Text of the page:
The Senate approved in a 78-13 roll call before the cloture vote an amendment by Sen. Sam Brownback, R.-Kan., intended to protect the free exercise of religion and other First Amendment rights. Brownback’s amendment says such freedoms are not to be infringed on under the hate crimes measure as long as their use is not intended to plan, prepare for or incite physical violence.

“The Brownback amendment offers some needed protections for people of faith who express their faith convictions about homosexuality and certain other aberrant sexual behaviors,” said Barrett Duke, the ERLC’s vice president for public policy and research. “The amendment protects the pastor as long as his speech or other action was not ‘intended’ to lead to an act of violence. However, it does not protect a pastor from government scrutiny if a member of his congregation engages in an act of violence against someone in one of these protected groups after he has heard a negative statement from the pastor about the group. So, anyone who speaks against homosexuality or other aberrant sexual behaviors may be presumed guilty of inciting violence and be forced to prove his innocence.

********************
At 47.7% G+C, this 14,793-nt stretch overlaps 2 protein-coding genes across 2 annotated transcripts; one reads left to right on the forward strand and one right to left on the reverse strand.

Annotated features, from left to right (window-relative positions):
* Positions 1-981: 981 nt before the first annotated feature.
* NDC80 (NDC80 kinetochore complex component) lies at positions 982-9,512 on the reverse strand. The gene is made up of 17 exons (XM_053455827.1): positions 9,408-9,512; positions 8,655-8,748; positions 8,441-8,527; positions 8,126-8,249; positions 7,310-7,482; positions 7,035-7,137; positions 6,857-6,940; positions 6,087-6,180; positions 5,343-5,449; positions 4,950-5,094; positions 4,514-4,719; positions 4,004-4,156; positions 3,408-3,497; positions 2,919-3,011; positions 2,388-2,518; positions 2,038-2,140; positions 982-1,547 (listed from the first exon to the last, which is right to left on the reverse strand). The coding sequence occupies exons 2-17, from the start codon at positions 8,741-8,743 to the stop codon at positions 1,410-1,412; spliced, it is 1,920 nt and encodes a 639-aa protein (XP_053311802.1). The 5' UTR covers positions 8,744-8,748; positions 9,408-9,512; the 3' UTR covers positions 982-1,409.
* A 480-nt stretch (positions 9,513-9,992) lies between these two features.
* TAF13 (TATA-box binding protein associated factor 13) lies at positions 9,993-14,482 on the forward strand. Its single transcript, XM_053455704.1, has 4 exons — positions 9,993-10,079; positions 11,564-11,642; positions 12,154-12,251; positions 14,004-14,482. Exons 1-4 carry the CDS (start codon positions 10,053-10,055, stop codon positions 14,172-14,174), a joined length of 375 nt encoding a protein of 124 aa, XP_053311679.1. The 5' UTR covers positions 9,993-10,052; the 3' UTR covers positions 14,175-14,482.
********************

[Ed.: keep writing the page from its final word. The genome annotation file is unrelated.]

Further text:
“In addition, the Brownback amendment doesn’t resolve other inherent problems in the bill,” Duke said. “The bill still elevates homosexuality and other aberrant sexual behaviors to a specially protected class, and it still creates an opportunity for the prosecution of thought. Consequently, while we appreciate the protection that Senator Brownback gained for people of faith, the hate crimes bill is still inappropriate legislation and should be defeated.”

Peter Sprigg, the Family Research Council’s vice president for policy, welcomed the Brownback amendment but told Baptist Press that “the real threat to religious liberty may not come so much from the specific application of this bill but what may follow it. This may start us on a slippery slope to more restrictions. My concern is that just like domestic partnerships have paved the way for same-sex marriage, a law against hate crimes as acts of violence may pave the way for laws against hate speech.